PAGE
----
Meticulously paced and plotted, Down in Monterey: The Summer of Love unfortunately stumbles slightly at the end. The resolution of the novel comes suddenly and almost without warning, bringing the momentum that has been slowly building to a screeching halt. This abrupt resolution has the effect of making the conclusion of the novel feel superficial and rushed, as if the novel itself is actively more interested in the journey than in the destination. This could be remedied if a little more attention were paid to Wyatt’s relationship with his family and his friend Eric.


Down in Monterey: The Summer of Love is a road trip tale that nimbly weaves together the lives of its many characters. Set during the 1960s, the novel plucks at the heartstrings of any reader who has a nostalgia for this time in American history. The world is described in careful and loving detail. Moore does an excellent job of painting a vibrant picture of hitchhiking down the Northern California coast. Although the plot verges on the improbable at times, the reader cannot help but be swept along in the current of chaste rebellion, drugs, and rock n’ roll. Down in Monterey: The Summer of Love by Steven A. Moore is sure to appeal to any reader with an interest in, or nostalgia for, the 1960s, as well as anyone looking for a quick, yet well-written, read.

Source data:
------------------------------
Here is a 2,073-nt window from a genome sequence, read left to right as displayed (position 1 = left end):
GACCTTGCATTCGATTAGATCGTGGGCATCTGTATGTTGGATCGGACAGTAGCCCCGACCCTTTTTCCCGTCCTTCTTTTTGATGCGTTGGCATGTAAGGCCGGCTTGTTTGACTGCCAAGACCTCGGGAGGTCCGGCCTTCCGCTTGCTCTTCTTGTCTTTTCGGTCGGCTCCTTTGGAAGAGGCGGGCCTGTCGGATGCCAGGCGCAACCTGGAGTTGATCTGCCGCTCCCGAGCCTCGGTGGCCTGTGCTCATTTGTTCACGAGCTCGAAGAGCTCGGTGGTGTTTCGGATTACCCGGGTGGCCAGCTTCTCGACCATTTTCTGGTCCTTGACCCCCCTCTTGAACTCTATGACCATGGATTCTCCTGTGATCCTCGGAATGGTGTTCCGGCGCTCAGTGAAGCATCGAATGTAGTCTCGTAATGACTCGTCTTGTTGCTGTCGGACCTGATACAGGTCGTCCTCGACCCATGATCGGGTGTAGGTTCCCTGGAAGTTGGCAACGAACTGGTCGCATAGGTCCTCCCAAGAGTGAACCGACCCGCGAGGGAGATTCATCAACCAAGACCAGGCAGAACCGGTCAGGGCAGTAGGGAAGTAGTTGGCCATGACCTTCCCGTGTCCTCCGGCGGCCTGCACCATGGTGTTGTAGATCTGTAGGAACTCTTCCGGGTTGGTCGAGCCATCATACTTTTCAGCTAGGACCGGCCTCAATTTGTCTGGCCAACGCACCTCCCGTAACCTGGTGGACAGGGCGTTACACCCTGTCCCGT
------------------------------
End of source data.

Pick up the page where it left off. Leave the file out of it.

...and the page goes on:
Originally critiqued by a member of the Authors Talk About It team.

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Twisted Threads – Entered in 2018 ATAI Book Award Contest – Thriller

4 Stars

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Kaylin McFarren

In Kaylin McFarren’s Twisted Threads, Akira is an assassin tasked with hunting down a dangerous murderer aboard a cruise ship. The culprit is presumably one half of a married couple, but Akira can’t decide who’s at fault. Desperate for a lead, Akira seduces the couple’s nephew, Devon, but soon finds more than she bargained for.


Though certainly a riveting mystery, Twisted Threads unfortunately suffers from some issues with its plot development—albeit somewhat minor ones. Several character introductions tend to be confusing or unclear, leading to uncertainty as to who each character is and how they relate to one another. Perhaps they were covered in previous books in the series and thus, are rushed in this entry; therefore, this isn’t entirely suitable as a standalone novel. Also, some aspects of the timeline and plethora of subplots tend to be vague, or perhaps not as well-defined and well-developed as they could be.